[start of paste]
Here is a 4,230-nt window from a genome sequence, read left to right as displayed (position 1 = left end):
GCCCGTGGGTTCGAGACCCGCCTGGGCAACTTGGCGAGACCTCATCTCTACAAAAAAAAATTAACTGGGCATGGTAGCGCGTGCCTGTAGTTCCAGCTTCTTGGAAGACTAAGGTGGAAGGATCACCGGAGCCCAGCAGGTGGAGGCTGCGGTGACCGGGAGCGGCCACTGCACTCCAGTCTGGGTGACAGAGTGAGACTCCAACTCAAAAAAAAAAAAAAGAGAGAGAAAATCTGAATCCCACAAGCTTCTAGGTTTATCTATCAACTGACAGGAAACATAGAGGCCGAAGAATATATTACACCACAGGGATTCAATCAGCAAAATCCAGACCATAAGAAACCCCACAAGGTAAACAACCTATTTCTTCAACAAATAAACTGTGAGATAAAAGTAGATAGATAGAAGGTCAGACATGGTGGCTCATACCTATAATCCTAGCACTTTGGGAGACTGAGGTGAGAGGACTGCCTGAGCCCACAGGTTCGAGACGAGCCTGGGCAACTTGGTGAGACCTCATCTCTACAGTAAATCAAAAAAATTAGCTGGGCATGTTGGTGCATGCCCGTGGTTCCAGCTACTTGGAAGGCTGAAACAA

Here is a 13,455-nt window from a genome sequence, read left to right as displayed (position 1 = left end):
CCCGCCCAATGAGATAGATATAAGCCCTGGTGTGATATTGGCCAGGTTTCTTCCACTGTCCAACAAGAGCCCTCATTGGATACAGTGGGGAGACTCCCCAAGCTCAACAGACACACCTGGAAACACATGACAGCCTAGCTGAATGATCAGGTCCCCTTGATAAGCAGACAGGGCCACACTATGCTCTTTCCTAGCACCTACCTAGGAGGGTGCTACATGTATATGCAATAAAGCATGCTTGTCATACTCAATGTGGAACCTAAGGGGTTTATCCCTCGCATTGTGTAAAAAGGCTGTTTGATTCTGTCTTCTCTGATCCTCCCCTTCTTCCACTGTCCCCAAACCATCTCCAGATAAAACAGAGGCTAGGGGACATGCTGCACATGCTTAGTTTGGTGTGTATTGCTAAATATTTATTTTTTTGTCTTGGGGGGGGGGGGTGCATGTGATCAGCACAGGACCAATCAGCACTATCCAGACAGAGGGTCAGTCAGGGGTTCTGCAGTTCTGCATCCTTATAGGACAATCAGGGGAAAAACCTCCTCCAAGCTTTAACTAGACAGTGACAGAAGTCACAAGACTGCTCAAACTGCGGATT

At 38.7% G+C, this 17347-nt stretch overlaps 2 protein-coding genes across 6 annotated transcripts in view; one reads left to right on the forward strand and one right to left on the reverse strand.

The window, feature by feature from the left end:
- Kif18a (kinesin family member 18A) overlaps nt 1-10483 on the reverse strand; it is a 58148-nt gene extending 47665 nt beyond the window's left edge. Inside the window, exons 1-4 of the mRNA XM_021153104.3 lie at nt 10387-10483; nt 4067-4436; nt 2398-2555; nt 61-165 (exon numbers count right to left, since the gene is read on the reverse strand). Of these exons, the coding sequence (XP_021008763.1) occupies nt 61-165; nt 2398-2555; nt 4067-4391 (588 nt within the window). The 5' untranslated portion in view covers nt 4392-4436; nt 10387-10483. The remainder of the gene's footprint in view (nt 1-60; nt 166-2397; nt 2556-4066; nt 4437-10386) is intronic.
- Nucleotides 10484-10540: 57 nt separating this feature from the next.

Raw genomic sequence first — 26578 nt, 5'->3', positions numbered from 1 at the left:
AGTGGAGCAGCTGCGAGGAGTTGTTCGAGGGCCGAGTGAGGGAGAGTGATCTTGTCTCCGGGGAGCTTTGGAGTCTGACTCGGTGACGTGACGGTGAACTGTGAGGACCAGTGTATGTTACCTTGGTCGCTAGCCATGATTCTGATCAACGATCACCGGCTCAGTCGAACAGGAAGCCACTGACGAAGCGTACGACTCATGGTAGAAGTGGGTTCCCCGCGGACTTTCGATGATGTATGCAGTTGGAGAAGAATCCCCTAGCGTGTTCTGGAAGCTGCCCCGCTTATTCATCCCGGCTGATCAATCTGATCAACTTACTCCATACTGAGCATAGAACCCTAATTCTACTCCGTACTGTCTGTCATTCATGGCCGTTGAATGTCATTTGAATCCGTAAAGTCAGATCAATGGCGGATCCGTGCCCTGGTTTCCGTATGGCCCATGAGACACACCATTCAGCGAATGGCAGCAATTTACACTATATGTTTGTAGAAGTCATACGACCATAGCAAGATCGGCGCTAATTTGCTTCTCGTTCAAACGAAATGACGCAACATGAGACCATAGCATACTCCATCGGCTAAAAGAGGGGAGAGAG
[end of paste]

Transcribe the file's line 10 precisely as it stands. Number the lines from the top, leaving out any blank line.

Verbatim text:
AGTGGAGCAGCTGCGAGGAGTTGTTCGAGGGCCGAGTGAGGGAGAGTGATCTTGTCTCCGGGGAGCTTTGGAGTCTGACTCGGTGACGTGACGGTGAACTGTGAGGACCAGTGTATGTTACCTTGGTCGCTAGCCATGATTCTGATCAACGATCACCGGCTCAGTCGAACAGGAAGCCACTGACGAAGCGTACGACTCATGGTAGAAGTGGGTTCCCCGCGGACTTTCGATGATGTATGCAGTTGGAGAAGAATCCCCTAGCGTGTTCTGGAAGCTGCCCCGCTTATTCATCCCGGCTGATCAATCTGATCAACTTACTCCATACTGAGCATAGAACCCTAATTCTACTCCGTACTGTCTGTCATTCATGGCCGTTGAATGTCATTTGAATCCGTAAAGTCAGATCAATGGCGGATCCGTGCCCTGGTTTCCGTATGGCCCATGAGACACACCATTCAGCGAATGGCAGCAATTTACACTATATGTTTGTAGAAGTCATACGACCATAGCAAGATCGGCGCTAATTTGCTTCTCGTTCAAACGAAATGACGCAACATGAGACCATAGCATACTCCATCGGCTAAAAGAGGGGAGAGAG